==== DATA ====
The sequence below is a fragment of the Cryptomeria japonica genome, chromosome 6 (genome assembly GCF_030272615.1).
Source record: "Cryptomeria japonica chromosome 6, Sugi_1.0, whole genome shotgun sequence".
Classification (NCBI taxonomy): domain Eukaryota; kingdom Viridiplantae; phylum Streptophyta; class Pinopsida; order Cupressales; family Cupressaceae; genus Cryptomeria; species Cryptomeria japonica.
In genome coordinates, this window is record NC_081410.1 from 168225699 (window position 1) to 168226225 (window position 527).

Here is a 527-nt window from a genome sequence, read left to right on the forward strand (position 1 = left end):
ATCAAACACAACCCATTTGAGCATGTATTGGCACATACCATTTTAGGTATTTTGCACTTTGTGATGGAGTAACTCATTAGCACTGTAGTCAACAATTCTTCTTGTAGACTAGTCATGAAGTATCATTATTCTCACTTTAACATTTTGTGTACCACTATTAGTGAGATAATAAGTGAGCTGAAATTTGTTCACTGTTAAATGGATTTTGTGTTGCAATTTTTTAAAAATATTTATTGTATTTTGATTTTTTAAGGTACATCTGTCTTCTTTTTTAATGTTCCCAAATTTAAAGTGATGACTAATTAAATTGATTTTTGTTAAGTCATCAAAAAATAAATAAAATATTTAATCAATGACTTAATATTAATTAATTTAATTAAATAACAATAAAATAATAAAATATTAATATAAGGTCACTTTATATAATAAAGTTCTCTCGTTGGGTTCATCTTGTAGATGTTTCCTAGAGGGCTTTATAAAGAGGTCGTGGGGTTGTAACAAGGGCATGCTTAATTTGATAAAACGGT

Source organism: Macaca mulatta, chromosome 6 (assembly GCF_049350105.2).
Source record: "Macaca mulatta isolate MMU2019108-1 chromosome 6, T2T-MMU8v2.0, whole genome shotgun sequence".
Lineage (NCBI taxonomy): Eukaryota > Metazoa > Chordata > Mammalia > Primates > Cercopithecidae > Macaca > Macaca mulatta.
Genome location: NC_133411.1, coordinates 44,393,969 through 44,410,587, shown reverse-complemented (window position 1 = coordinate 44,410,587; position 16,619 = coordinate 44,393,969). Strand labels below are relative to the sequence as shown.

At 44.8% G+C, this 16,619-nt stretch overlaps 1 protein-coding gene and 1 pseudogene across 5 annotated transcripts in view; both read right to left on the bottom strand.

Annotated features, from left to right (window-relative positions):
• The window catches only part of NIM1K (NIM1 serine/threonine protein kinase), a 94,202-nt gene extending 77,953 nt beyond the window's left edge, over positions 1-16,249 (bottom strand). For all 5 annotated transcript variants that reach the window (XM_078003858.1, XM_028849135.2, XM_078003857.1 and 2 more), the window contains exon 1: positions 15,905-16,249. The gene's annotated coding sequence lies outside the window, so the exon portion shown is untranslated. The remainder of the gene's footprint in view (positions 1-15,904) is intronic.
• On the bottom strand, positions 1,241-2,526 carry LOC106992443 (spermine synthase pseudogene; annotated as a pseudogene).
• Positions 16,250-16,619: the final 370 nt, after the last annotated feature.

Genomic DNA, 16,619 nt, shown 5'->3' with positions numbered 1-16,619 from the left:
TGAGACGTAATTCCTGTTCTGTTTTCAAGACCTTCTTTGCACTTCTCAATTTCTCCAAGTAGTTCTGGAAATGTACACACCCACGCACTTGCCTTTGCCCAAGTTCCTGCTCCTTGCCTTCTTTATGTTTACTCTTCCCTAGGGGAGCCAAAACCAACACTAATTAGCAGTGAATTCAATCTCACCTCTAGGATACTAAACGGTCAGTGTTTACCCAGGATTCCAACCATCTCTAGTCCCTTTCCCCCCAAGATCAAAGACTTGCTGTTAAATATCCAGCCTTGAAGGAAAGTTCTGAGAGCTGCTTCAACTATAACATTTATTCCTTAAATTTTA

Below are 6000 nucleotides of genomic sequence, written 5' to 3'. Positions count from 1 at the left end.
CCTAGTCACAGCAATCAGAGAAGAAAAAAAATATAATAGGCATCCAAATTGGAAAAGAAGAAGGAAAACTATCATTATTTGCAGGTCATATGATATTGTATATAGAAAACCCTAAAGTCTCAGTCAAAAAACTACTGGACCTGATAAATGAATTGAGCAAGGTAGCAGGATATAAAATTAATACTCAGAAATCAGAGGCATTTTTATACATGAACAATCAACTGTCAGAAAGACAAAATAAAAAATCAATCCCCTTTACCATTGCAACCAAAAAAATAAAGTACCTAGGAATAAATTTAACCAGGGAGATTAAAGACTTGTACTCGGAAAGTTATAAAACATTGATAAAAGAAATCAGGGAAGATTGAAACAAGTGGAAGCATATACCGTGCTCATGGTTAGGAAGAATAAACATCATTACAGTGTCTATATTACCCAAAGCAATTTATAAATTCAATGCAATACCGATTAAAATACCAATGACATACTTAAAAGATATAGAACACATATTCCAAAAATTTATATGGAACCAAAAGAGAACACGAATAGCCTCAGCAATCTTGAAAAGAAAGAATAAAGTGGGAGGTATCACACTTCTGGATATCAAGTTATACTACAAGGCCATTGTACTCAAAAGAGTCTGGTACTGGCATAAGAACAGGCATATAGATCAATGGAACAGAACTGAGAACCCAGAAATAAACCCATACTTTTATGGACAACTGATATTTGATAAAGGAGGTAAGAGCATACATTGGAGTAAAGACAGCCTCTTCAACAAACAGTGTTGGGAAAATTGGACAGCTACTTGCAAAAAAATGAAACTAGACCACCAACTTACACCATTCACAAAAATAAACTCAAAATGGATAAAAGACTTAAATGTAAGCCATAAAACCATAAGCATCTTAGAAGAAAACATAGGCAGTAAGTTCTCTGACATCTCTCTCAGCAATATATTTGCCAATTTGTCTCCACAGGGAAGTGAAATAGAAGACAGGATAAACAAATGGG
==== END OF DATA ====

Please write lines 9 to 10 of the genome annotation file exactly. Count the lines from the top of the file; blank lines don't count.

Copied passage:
Lineage (NCBI taxonomy): Eukaryota > Metazoa > Chordata > Mammalia > Primates > Cercopithecidae > Macaca > Macaca mulatta.
Genome location: NC_133411.1, coordinates 44,393,969 through 44,410,587, shown reverse-complemented (window position 1 = coordinate 44,410,587; position 16,619 = coordinate 44,393,969). Strand labels below are relative to the sequence as shown.